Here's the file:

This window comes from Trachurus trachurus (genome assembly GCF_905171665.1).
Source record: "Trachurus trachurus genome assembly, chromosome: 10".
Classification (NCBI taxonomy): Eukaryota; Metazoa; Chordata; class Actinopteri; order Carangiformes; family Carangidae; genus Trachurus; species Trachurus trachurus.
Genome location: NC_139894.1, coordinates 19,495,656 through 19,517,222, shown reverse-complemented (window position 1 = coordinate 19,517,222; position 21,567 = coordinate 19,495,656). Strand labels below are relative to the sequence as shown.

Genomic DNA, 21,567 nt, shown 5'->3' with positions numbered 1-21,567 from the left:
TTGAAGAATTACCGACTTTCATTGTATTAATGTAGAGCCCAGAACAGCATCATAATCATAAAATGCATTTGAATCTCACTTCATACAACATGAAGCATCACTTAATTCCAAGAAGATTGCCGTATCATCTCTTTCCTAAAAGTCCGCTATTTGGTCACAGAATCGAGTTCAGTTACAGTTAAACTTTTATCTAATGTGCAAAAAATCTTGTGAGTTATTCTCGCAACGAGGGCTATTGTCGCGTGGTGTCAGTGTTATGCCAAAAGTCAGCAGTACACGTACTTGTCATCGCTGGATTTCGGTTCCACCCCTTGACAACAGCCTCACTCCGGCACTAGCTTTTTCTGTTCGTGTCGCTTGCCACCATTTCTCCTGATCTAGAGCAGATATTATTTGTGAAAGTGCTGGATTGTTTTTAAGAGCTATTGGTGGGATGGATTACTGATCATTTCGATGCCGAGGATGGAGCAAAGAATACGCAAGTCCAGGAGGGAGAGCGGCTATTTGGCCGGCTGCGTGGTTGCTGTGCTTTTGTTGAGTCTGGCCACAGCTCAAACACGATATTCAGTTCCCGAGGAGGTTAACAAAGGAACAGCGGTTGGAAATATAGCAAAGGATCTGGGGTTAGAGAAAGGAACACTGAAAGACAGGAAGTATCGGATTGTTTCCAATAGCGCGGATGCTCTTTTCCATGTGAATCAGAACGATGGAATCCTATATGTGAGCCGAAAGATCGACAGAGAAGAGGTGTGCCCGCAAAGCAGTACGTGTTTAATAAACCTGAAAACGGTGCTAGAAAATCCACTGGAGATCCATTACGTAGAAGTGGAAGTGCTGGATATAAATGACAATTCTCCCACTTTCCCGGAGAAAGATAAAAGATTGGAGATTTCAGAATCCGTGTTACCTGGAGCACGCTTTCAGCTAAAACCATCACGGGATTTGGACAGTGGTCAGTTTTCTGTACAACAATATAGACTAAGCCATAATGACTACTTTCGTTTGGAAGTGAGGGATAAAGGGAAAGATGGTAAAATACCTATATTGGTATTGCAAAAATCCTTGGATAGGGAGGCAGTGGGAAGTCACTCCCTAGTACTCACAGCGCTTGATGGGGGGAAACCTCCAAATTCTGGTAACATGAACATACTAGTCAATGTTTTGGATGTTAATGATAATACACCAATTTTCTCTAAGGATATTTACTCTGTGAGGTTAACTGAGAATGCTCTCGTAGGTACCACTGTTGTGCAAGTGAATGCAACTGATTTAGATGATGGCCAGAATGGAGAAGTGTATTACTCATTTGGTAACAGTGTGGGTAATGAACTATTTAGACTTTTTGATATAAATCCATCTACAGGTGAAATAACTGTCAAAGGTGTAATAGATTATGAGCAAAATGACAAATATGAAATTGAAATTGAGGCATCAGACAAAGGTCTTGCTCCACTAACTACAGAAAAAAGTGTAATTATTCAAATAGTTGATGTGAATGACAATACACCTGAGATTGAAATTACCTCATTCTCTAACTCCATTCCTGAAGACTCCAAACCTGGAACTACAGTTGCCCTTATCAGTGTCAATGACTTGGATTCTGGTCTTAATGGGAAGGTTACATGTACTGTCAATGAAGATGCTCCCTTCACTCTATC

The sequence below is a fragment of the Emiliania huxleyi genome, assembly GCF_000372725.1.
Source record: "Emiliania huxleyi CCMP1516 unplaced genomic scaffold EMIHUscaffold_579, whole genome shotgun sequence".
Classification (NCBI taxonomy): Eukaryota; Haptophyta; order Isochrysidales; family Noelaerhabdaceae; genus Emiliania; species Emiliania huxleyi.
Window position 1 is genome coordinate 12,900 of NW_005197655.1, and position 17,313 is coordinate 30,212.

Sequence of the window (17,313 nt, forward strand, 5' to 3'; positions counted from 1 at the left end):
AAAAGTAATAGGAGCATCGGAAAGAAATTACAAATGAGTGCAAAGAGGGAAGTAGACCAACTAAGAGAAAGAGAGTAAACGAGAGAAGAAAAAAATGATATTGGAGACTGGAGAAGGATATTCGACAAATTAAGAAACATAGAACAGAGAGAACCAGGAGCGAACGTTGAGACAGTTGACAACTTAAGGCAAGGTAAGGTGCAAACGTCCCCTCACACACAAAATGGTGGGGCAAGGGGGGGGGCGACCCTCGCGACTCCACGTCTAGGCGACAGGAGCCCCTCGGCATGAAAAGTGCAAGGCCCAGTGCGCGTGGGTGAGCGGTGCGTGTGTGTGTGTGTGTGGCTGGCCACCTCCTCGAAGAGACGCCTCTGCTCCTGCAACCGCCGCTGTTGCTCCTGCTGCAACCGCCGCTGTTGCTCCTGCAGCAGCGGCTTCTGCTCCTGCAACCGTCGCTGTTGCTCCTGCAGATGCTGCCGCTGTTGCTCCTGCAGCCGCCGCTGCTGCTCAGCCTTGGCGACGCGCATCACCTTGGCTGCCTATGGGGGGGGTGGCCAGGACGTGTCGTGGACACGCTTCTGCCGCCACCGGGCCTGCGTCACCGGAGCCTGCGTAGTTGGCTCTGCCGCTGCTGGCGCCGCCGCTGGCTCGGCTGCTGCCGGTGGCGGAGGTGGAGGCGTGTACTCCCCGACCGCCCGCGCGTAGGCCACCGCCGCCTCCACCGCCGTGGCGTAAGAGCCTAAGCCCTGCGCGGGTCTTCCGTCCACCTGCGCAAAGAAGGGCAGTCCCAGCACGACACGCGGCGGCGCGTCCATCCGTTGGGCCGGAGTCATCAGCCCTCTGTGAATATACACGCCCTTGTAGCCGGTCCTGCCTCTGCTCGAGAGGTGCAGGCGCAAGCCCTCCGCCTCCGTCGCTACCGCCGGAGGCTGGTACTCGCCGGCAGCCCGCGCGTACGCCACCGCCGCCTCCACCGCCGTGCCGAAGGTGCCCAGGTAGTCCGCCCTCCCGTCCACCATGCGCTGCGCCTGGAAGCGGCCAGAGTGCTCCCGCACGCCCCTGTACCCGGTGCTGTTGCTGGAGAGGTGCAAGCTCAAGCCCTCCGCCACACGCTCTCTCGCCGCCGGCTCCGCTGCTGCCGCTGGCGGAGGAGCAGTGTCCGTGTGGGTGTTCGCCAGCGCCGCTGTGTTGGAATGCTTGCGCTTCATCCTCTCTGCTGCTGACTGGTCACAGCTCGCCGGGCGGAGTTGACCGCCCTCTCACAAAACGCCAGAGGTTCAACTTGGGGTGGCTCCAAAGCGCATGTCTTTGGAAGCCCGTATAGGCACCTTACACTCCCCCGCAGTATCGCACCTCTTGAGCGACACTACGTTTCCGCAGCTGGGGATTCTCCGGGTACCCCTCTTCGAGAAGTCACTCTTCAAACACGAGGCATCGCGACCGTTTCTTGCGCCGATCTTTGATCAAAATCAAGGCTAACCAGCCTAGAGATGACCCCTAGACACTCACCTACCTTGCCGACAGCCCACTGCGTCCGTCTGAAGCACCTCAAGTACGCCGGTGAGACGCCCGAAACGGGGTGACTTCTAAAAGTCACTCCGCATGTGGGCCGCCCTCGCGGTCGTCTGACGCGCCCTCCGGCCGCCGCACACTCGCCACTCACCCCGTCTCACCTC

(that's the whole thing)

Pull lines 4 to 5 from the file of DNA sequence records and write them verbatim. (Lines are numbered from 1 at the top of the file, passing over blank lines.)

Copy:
Genome location: NC_139894.1, coordinates 19,495,656 through 19,517,222, shown reverse-complemented (window position 1 = coordinate 19,517,222; position 21,567 = coordinate 19,495,656). Strand labels below are relative to the sequence as shown.

Genomic DNA, 21,567 nt, shown 5'->3' with positions numbered 1-21,567 from the left: